for me is that you're not you know, what they're not trying to do is say, not only do I wanna sell you Bitcoin, but I wanna keep your Bitcoin on our books for as long as possible to facilitate as many trades as possible.

What River is doing is they're saying, we are offering a Bitcoin a virtual Bitcoin ATM.

You give us dollars, we give you Bitcoin. Swan. I'm sorry. Swan.

You know, so I think that that because that's the nature of their service, making the decision

to not invest

100 of 1,000,000 of dollars in their security program,

the same way that a Kraken does or Coinbase does, it is a function of the difference between the business models. Yeah. I think that's a good point.


I well, what about the I like it. What about, like, strike?


I think that

I think that strike


What are strikes incentives? I guess So, like, the way I look at it is, like Uh-huh. I'm sorry.




So with strike It's not good audio. Strike, Swan,


and River launched around the same time. Right?

And so River,

did things the truly hard way, and they tried. They built out everything vertical, their own stack.

They did MTLs, money transfer licenses in every state that they had to get 1 by 1. It was like really hard. It's like River supports 3 states. River supports 4 states. Oh, River supports Connecticut. It's like no one gives a shit about Connecticut. Rivers and, like, they now they're at, like,

29 states or something like that.

And then Strike and Swan used Prime Trust because Prime Trust had a bunch of MTLs, and they could hit almost every state all at once. With a single license. And then

Swan was cool with that and chilled.

And then in the background, strike was adding MTLs the whole fucking time. And then when


Prime Trust rugged. No. But before Prime Trust rugged,

Strike and Swan moved off of Prime Trust. Swan moved to Fortress,

and then Strike was ready with all their MTLs

to do everything in house and now supports more states. I think there are 49 states.


I wonder what the last one is. It's it's definitely New York. Yeah.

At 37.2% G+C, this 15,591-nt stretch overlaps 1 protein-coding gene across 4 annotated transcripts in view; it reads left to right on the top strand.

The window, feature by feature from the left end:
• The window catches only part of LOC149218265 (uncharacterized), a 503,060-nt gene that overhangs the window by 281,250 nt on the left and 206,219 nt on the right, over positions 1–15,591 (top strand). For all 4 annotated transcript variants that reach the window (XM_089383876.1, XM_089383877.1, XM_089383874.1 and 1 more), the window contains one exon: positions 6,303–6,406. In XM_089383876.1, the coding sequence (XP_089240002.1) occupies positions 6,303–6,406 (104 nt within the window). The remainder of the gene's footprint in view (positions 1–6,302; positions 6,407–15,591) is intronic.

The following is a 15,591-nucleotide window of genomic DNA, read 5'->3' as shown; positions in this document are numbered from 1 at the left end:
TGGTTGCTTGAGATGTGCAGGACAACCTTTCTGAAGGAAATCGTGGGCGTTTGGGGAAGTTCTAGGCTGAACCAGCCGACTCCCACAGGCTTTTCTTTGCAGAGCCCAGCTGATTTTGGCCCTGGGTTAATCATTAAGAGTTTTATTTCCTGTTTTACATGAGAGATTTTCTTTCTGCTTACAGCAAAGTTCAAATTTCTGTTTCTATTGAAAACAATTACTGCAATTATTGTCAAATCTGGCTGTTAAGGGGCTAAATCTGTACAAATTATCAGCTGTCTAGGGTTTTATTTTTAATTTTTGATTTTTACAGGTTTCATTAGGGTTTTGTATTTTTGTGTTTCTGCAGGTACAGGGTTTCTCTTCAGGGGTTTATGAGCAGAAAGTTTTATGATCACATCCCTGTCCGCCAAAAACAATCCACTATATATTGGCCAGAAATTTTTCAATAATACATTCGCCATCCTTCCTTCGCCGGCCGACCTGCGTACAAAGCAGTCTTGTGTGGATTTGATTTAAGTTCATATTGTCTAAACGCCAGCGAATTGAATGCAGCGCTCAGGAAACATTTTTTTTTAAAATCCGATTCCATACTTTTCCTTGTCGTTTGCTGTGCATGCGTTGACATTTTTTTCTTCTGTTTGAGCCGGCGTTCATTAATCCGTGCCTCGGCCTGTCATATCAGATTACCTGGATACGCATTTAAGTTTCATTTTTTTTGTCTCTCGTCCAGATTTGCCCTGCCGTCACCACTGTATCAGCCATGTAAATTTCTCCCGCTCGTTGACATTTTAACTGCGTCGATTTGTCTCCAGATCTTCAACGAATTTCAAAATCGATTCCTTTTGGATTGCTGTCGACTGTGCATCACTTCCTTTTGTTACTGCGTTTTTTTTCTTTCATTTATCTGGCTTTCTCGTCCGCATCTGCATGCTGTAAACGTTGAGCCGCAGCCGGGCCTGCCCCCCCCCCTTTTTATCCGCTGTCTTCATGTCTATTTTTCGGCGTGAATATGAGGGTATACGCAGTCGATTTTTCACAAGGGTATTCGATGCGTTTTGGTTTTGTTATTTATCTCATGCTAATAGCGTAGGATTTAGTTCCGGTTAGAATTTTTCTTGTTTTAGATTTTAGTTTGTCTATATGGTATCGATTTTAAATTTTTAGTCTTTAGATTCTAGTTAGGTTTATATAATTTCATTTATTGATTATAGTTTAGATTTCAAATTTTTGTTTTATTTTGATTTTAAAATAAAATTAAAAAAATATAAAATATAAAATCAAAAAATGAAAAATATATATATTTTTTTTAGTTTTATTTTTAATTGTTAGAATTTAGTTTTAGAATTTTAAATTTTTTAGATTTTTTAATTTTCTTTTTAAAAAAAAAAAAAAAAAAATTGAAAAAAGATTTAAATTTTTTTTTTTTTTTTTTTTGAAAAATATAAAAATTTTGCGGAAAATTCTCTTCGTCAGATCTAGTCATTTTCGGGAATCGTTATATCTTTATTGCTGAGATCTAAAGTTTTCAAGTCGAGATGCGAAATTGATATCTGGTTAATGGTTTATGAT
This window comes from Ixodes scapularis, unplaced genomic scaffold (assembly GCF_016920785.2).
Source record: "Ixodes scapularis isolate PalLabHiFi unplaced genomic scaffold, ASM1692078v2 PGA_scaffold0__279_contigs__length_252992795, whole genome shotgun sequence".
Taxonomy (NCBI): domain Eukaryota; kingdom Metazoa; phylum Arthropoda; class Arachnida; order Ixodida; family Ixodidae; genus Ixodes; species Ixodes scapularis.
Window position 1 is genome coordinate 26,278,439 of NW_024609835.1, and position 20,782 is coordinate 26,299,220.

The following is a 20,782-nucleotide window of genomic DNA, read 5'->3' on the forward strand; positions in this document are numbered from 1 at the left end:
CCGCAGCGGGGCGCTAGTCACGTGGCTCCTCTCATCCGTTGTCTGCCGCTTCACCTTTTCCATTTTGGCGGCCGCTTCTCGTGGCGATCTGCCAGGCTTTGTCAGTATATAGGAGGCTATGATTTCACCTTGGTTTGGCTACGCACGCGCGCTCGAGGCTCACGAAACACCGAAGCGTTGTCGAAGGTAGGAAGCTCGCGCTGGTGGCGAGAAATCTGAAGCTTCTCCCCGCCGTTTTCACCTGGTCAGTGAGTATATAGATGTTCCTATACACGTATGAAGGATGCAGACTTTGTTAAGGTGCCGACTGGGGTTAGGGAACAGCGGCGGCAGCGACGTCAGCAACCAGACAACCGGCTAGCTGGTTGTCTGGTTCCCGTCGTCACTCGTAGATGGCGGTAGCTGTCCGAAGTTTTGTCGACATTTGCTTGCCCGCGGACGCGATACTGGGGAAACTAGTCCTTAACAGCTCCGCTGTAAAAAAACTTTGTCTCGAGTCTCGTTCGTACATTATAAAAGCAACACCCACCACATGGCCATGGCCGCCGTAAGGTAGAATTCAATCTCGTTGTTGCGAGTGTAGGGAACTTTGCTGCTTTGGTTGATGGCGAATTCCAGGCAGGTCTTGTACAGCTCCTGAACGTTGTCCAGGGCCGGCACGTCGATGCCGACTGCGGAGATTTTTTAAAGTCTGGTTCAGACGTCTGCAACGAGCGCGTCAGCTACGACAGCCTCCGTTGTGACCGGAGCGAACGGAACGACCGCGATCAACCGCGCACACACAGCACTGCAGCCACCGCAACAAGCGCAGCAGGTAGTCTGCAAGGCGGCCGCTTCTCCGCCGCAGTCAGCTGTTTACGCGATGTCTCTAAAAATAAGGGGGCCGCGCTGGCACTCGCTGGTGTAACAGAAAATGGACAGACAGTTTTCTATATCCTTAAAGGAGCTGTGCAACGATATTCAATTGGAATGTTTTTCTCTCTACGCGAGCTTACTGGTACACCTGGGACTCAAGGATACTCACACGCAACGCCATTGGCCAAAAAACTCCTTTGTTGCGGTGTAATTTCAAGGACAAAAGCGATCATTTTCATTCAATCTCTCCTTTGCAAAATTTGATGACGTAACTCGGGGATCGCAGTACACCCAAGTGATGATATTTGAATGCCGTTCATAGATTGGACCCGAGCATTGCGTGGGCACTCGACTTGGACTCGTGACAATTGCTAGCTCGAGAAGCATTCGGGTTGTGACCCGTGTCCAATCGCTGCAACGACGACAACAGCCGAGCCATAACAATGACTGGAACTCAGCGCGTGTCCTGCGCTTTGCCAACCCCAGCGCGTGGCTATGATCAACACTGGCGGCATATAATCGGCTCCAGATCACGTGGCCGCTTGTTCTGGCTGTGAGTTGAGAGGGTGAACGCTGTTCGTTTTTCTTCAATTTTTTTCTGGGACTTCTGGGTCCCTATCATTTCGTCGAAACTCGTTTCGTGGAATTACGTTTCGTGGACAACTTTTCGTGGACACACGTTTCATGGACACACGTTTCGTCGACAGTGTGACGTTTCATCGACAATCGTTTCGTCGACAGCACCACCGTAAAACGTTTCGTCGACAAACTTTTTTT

They support, like, 65 countries, not New York.



I actually took issue, by the way, at Bitcoin 2023 when he put up the world map of where they serviced. They should have blacked out New York, and they didn't.


It wasn't blacked out? No. It was I would have been pro blackout if I had you they had they should have done that. New York is, like, the North Korea of it's so bad. Bitcoin brokerage access.

But yeah. Look. And I wanna be careful here because I do

like, there's a bunch of people at Swan that are my friends.

People think, like, the,

like, investments and all this stuff is the the biggest conflict of interest

when you have, like, any kind of platform in the Bitcoin space. The biggest conflict of interest is is, like, friends and, like, talking about friends on air when they're, like, not here.

But, like, my biggest issue is this idea

that seems to be in Swan land that

Swan land.

Among the Swan team that, like, that is a

that is that is something that you should be proud of, that you don't control the full infrastructure stack because

that's how TradFi works. And they're correct. That is how TradFi works, but, like, that is not how Bitcoin works.

And with Bitcoin, trusted third parties are security holes, and every individual shouldn't trust any third parties or trust as the they should minimize their trust in third parties as much as possible. And the same thing goes with companies. Like, if your company's fate

is on someone else's lap, if someone else can rug your customers,

that's a horrible fucking position to be in because there's no bailouts in Bitcoin.

I mean, like, Ripple might come in and buy Unless you overpay a fee of $500,000.


But they're gonna be like, yeah,


If you're tuned in. It's a small world. Like, the people that accidentally pay 20 Bitcoin fees is a small world. Like, Wing Chun's probably gonna have dinner with him the other yeah.

Alright. Sorry to interrupt you there. But you know what I mean? Like, that it's it's it's a my

it it's it's it's

the aspect of gaslighting

this idea that vertical integration

should be the goal for these companies. So it's like, if you're a company that's focused on freedom and privacy and sovereignty for your users,

like, you should be you should be you should be moving no. But you should also be moving to a world where you have as much freedom and sovereignty

and power as possible because, otherwise, it's trusted third parties all the way down. It's, like,

on top of each other all multiplying against each other.


It's a compounded risk.


Yeah. I wonder if there is an another

if there's, like,


I mean, someone other than yourself can rug users. Yeah.

Like, the sovereign individual way is, like, the only person that should be able to regular users is yourself.


There are no you. And, like, is that, like, far? Users, there's only you.